Lymphatic System Support with Sauna and Rebounding

It has been 3 years since the surgery that removed my sentinel lymph nodes (2 nodes).  My arm and lymph nodes are not the same.   I don’t think you would say I have lymphodemia but it is clear that my arm, my under arm and lymph nodes in that area are not quite right.

I have one hard node that popped up almost a year after the surgery and have one very painful (almost feels like I am inserting a pin into my arm when I touch it) raised node.    I notice that they are more raised when I am fighting something or haven’t been exercising.  (The radiation poisoning that I had at the end of the summer really made this problem worse.  It has improved a lot but still not back to where I was prior to this incident.)   I have had one Thermogram which came back normal.  I will get another one this year.   I also had an MRI and ultrasound which were both inconclusive.   The recommendation was biopsies which I refused.   (That is another story).    That was when I checked with my alternative doctors and did the Thermogram.   My main focus now is to stay healthy and centered in my mind so I will know intuitively if I need to take action.

What I am feeling is that my lymphatic drainage has been disrupted since the operation.   My arm gets very sore and is painful to stretch when I am not on doing my usual exercise routine which includes weights, cardio, rebounding and sauna.   I try to rebound every day that I am not exercising and try to do 2 good workouts with the sauna each week.   When I follow this regime my arm doesn’t hurt and the nodes seem to smaller and less painful.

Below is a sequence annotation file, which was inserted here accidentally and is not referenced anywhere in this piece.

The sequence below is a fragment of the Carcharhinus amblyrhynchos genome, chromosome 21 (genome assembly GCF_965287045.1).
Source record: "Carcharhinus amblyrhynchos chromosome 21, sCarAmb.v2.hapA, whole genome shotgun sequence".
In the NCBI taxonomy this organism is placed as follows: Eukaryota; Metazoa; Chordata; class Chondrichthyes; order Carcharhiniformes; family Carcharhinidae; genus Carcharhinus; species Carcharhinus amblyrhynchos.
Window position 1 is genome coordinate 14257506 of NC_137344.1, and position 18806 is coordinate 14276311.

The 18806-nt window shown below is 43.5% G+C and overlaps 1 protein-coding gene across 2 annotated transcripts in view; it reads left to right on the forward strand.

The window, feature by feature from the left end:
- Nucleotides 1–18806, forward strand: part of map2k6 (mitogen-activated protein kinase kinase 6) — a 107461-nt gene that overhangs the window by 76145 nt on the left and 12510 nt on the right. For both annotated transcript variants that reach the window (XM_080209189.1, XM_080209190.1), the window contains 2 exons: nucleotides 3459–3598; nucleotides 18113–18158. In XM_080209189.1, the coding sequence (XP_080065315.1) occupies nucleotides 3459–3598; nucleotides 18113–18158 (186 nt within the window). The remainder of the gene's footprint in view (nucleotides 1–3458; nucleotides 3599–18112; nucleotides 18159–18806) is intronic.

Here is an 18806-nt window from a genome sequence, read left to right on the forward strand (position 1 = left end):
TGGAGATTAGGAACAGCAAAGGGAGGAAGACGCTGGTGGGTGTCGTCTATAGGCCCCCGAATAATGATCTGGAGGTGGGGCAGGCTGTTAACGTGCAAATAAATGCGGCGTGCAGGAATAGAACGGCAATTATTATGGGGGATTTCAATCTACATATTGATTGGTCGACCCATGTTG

The more I read about rebounding the more I understand why it is so important for people, like myself, with lymphatic issues.   It helps to move lymphatic fluid and detoxes the body.   I have had my mini rebounder for years.  I bought it for about $100 and I used it for exercising but then it became a child toy for my step-daughter and her friends.    Starting it again lately I notice that I have had to work up to the 10 minutes as it is easy to become dizzy and tired afterwards.  (Now I read where 15 minutes is optimal.)   It is starting to really click now in my head that my lymph system needs some help.   When I stop my routine (exercise, rebounding, sauna) my lymph nodes become clogged and painful.   Starting up again makes me exhausted as I imagine the detox takes a toll on my system.   If I do it regularly it is easy and I feel energized afterwards.

How it works